- Jean-Louis Normandin, 35, lighting engineer from a French television news crew (for network Antenne-2). All four in the crew were kidnapped March 8 in Beirut. The group Revolutionary Justice claimed to be holding them. The other three have been released.
- Roger Auque, a free-lance reporter-photographer for Radio Monte-Carlo and other news organizations who was kidnapped Jan. 13, not long after photographing envoy Terry Waite with other journalists. No one has claimed to be holding him, but he is nonetheless considered among the political captives.
- Italian businessman Alberto Molinari, a long-term Beirut resident, kidnapped Sept. 11, 1985, on the city’s dividing Green Line.
- Do Chae-Sung, 33, second secretary and consul at the South Korean Embassy, kidnapped Jan. 31, 1986, in west Beirut.
- Brian Keenan, 35, an Irish teacher of English at the American University of Beirut, kidnapped April 11, 1986, in Beirut.
- John McCarthy, 29, a British television journalist, kidnapped April 17, 1986, en route to the Beirut airport.
- Bakr Damanhouri, an employee at the Saudi consulate in Beirut in charge of student affairs, is kidnapped Jan. 12, 1987.
- Khaled Deeb, Saudi Arabian, kidnapped Jan. 26, 1987 on the airport road. Moslem-controlled Channel 7 television in west Beirut said an anonymous caller told the station that the Organization of Partisans of Islamic Jihad abducted Deeb, who it said was the son of Ali Deeb, chief of security in the Saudi Arabian capital of Riyadh.
- West German businessman Rudolf Cordes, 53, is kidnapped Jan. 17, 1987 after arriving in west Beirut. He is the Beirut manager of the West German chemical concern Hoechst AG. West German security sources say he is being held by Hezbollah.
- West German engineer Alfred Schmidt is kidnapped from his west Beirut hotel Jan. 20, 1987.
- Two unidentified foreign men are taken from a store in west Beirut Jan. 26.
Islamic Jihad has claimed responsibility for many of the kidnappings, but other groups claiming involvement include the Revolutionary Organization of Socialist Moslems, believed linked to the Abu Nidal Palestinian terrorist organization.
In exchange for their hostages, Islamic Jihad demanded the release of 17 people convicted in Kuwait of the December 1983 terrorist bombings of the U.S. and French embassies. Three of the 17 have been sentenced to death by hanging, and the rest to prison terms ranging from five years to life.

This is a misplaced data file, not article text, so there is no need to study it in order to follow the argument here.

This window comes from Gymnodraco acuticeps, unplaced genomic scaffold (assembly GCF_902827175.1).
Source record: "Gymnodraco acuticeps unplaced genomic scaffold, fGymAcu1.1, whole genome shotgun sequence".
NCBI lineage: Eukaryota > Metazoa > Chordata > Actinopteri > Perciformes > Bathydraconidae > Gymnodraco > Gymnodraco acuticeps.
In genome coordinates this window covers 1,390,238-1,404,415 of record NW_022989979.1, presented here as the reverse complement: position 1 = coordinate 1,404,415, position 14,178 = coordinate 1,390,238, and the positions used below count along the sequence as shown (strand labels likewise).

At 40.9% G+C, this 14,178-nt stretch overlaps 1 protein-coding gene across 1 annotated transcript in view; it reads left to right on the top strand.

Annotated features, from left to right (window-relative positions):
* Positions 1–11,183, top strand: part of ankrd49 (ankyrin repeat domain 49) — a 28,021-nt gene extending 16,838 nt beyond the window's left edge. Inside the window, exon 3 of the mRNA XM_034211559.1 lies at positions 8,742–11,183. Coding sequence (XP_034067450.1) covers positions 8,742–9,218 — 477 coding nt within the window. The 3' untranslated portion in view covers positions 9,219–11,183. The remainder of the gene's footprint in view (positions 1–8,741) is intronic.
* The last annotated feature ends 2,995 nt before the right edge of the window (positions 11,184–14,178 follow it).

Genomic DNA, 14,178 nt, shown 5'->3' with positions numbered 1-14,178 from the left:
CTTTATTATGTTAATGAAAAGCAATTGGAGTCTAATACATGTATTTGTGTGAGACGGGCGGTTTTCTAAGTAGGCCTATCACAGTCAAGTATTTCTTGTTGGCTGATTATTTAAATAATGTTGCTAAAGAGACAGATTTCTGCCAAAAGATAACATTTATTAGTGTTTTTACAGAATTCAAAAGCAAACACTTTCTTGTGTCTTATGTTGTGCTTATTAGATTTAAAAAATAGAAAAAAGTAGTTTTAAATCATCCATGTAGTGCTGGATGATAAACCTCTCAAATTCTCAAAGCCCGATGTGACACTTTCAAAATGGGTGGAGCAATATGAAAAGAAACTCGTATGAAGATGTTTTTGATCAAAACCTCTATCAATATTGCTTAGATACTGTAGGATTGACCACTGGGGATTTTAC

Seven foreigners, including two Americans, have been killed by kidnappers:
- William Buckley, 58, a political officer at the U.S. Embassy in Beirut, kidnapped March 16, 1984, outside his home. Islamic Jihad claimed Oct. 4, 1985 that it killed Buckley, but no body was found. On Jan. 20, 1987, Vice President George Bush became the first U.S. official to confirm Buckley was killed.
Buckley, a bachelor from Medford, Mass., joined the State Department in 1983, after 18 years as a U.S. Army civilian employee. He was assigned to Beirut in September 1983.
- Peter Kilburn, 62, of San Francisco, an American University librarian, disappeared Dec. 3, 1984, and was found shot to death with two British hostages April 17, 1986. A nearby note said Arab Revolutionary Cells killed them in retaliation for April 15 U.S. air attack on Libya.
- Leigh Douglas, 34, a British professor at the American University, disappeared March 28, 1986, in west Beirut. He was found shot dead with Kilburn.
- Philip Padfield, 40, a British language teacher, disappeared at the same time as Douglas. He also was found dead with Kilburn.
- Nicolas Kluiters, a Dutch Roman Catholic priest, disappeared in eastern Lebanon March 14, 1985. His body was found strangled in the area April 1, 1985.
- Denis Hill, a Briton who taught English at the American University, failed to show up for work May 27, 1985, and was found shot to death May 29, 1985.
- Soviet cultural attache Arkady Katkov, 32, abducted Sept. 30, 1985, with three other Soviet diplomats, was found murdered Oct. 2 in a west Beirut suburb. The three other Soviets were freed.